HOLLOWAY: All I know is that Beth wants her daughter back. She wants her daughter back. And she wants to know what happened to Natalee. That's what Beth wants.
KING: Marc Klaas, you think a suit is possible here?
KLAAS: Well, you know. I think anything is possible. We have to remember, they let these very major suspects run free for ten days. And we now have a situation where young Van Der Sloot is apparently changing his story on a regular basis and old Van Der Sloot is not being cooperative with law enforcement. I can imagine her mounting frustration, and her exploration into a lot of different ways to get to the truth.
KING: New York City, hello.
CALLER: Yes, I had heard early on, I think, that Joran had anger management problems. I wondered if any of the panel are familiar with this? And I wonder if Natalee resisted some of his overtures and things got out of control?
PENHAUL: We have heard that rumor. That said talking to his friends, nothing that came up in conversation with his friends that he really had an anger problem. And as far as the witness statements read to defense attorneys, they say that there was a friendship between Natalee and Joran. That they'd met the previous night in the casino at the Holiday Inn, and they'd been talking and joking with one another at Carlos 'n Charlie's.
KING: Franklin Park, New Jersey, hello.
CALLER: Hi, my question is for Kelly. Has any thought been given to possibly bringing in a psychic to help?
HOLLOWAY: To my knowledge, they have had a psychic come in. I don't know what the outcome of that was.
KLAAS: It's a waste of time and it's a waste of resource.
KLAAS: Because they don't find anybody. We had a million psychics. Here's what these folks want. They want a free ticket to Aruba. They want a free vacation. I would stay far away, leave this to the professionals.
KING: Stacey, have you ever used a psychic in an investigation?
HONOWITZ: I never used a psychic in an investigation, and I think basically what they really need are good interrogators. I mean, Michael knows that there are police officers, detectives, and Marc knows this, that are specially trained in interrogations. And over there, as I said before, we don't know how sophisticated the police force is. They certainly haven't seen a crime like this before, and I think bringing in the behavioral specialists, along with very, very talented interrogators is going to be the answer to this case.
KING: Do you agree, Michael?
CARDOZA: I do agree. I'll take off my defense hat. I remember, I was a prosecutor for 15 years. Yeah, the answer is with Joran and his dad.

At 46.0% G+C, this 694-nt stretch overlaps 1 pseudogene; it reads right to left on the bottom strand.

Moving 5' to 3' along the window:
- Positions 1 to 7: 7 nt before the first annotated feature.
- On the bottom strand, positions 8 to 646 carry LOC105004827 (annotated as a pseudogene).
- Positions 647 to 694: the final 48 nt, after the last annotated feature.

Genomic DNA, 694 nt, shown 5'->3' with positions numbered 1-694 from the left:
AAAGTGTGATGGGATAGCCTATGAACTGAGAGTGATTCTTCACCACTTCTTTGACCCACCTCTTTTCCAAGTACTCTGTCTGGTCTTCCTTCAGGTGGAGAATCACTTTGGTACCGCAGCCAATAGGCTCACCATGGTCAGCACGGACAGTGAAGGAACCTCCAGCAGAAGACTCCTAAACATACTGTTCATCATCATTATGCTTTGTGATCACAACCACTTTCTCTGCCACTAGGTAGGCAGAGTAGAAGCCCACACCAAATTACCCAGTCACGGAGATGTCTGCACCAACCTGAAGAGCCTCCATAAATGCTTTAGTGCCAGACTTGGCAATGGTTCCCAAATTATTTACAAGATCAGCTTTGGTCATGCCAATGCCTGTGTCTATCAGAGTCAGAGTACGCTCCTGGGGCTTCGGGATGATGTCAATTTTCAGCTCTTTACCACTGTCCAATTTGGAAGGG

I can understand as a defense attorney what they're doing, especially the dad. That's his son. If his son was involved -- I mean, any dad listening right now would say, that's my son, and they're going to try to protect their son. That's the reaction of fathers.
But on the other side of the coin now, yeah, he's the answer to this whole case. I mean, he's the last one with her, and the last one with her has the answer, plain and simply. To say that, I walked away from her on the beach, I mean, that doesn't smack of common sense. Why would he walk away from her? Did they have a fight? I'm telling you, my gut tells me what's going to happen, there was some sort of advance, they got in a fight, and something ugly happened on that beach. What then happened with the body, that remains to be seen. I hate to be blunt about it, but I think that's what really happened here, and that's just my gut talking.
KING: We'll take a break and come back with some more moments with our panel on this edition of LARRY KING LIVE. Don't go away.
KING: Karl Penhaul can tell us about psychics who have been brought in. What do you know, Karl?
PENHAUL: Well, we do know from the family, from Jug Twitty, that's Natalee's stepfather, that a number of psychics have called in at certain stages of this investigation from the U.S., and that they've said, oh, we can see Natalee being held against her will in a dark place, possibly in a crackhouse. We of course went through some of the crackhouses, and no information there.
Also, some of the local psychics did float one day in a boat off the north coast of Aruba. Nothing was found. They brought up nothing, but they have been involved at certain stages, Larry.
KING: Kelly Holloway, do you know if -- there's stories, we don't know if it's true, that a former boyfriend was on the trip with her, is that true?
HOLLOWAY: I don't know if he was on the trip. I know that, you know, she had a former boyfriend. I'm not sure if he was on the trip or not.